Women In The American Colonies

1301 Words6 Pages
The life women in the American colonies was treacherous, yet rewarding. There was so much death and sickness around at the beginning of the new world it is a wonder anyone survived. Had it not been for the nurturing and healing offered by women, this country may have never gotten itself off the ground. Women took care of the home, and the family and this remained the main focal point of the American colonial women. Although women’s lives changed exponentially over the century and a half, especially during the market revolution and the second great awakening, the true belief of what a woman was remained unchanged. Women were the nurturers of their family.
Beginning in 1605 when women began arriving in the colonies, they cooked, cleaned and
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One famous instance is Mary Wollstonecraft, who had a child out of wedlock and did not marry the father. Mary was self-educated and supported herself by writing fiction, non-fiction and translating literary works. But what truly makes her stand out was her 18th century book on the rights of women which she stated rights and liberties pertained to everyone, men and women. Another woman who vocal about women’s rights was Abigail Adams who did not hold back any when it came to expressing herself to her husband John Adams. Abigail implored to her husband as he was drafting the Declaration of Independence to not forget women who were a part of the new world and deserved a voice. Abigail just like Mary was mostly self-educated and valued education. Although these are only a few women of the 18th century that were staunch supporters of women gaining a voice in politics and life in general, it was not until the Second Great Awakening and the Civil War that women were more vocal and on the front lines of political…show more content…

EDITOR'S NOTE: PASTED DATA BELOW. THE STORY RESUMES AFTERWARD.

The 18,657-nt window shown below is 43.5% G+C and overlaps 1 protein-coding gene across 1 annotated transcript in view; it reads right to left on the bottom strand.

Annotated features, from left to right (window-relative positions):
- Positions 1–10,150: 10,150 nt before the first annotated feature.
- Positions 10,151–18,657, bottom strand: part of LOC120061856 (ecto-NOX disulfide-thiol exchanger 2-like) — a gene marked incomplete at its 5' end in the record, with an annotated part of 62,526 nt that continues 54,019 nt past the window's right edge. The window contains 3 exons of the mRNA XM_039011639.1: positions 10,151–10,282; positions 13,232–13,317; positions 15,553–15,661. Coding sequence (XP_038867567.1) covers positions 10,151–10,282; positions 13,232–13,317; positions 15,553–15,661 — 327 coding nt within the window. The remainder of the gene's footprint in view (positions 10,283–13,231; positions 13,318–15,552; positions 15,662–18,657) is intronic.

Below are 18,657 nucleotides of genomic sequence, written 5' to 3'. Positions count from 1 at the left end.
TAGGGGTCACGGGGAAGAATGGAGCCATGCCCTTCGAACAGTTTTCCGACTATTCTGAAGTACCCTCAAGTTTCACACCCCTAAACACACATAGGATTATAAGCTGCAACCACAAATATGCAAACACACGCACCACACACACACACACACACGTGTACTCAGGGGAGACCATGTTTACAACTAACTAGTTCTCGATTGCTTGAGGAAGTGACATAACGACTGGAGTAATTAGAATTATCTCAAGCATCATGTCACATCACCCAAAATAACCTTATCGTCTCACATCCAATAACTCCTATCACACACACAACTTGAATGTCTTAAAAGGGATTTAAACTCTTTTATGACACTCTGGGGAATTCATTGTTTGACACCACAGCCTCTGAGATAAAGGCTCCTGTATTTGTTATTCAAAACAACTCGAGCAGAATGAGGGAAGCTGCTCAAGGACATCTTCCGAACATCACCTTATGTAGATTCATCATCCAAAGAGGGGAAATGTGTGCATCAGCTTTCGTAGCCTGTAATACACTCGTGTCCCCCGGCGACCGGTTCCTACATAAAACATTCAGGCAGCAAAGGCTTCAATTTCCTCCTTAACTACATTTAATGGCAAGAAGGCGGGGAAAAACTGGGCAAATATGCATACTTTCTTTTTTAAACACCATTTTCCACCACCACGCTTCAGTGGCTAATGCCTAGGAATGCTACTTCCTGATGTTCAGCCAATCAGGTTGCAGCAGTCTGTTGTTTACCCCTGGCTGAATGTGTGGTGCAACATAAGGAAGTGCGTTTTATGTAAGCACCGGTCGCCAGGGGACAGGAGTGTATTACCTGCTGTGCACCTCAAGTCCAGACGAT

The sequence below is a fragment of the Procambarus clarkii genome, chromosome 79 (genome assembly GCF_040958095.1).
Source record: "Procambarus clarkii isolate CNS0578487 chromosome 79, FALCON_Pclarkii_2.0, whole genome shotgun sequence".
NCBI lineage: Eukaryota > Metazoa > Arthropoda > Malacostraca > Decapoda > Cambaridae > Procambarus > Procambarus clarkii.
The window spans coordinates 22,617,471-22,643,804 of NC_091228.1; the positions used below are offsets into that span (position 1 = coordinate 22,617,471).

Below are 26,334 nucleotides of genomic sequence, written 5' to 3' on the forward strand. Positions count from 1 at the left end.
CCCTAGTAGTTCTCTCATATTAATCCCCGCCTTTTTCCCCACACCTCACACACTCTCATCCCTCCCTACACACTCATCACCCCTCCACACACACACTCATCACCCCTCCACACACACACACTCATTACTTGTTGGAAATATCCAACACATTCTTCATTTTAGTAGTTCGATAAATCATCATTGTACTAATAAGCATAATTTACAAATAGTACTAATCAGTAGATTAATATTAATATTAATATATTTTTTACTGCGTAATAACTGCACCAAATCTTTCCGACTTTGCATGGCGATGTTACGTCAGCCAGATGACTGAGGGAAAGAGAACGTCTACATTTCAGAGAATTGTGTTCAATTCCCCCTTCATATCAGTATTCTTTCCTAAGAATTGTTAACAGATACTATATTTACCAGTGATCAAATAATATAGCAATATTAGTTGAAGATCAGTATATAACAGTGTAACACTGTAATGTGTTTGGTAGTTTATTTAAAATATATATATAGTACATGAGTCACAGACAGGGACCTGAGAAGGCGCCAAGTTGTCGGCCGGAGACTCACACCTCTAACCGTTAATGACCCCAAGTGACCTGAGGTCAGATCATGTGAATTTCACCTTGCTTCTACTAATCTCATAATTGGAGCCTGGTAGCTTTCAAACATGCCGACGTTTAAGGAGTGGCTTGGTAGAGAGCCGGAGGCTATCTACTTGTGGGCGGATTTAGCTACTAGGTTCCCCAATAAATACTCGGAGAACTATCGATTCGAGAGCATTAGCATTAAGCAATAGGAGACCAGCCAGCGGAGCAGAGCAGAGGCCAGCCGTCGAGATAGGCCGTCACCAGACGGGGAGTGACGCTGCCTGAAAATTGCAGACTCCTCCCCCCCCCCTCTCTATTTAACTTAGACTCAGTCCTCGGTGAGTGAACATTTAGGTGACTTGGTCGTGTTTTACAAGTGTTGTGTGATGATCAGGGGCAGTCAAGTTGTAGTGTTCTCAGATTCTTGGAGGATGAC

Each one of these reforms, the Market Revolution, Second Great Awakening, led to women becoming more vocal about their wants and needs, their children’s wants and needs but also to the countries wants and needs. Women were able to make changes happen by gaining the education, and independence but not by setting down and waiting for a man to give it to them but by stepping out of their roles and thumbing their noses at the establishment and demanding change. But the one thing that never changed over this time is that the mother is the nurturer of her family and the moral compass that guides her children on the right
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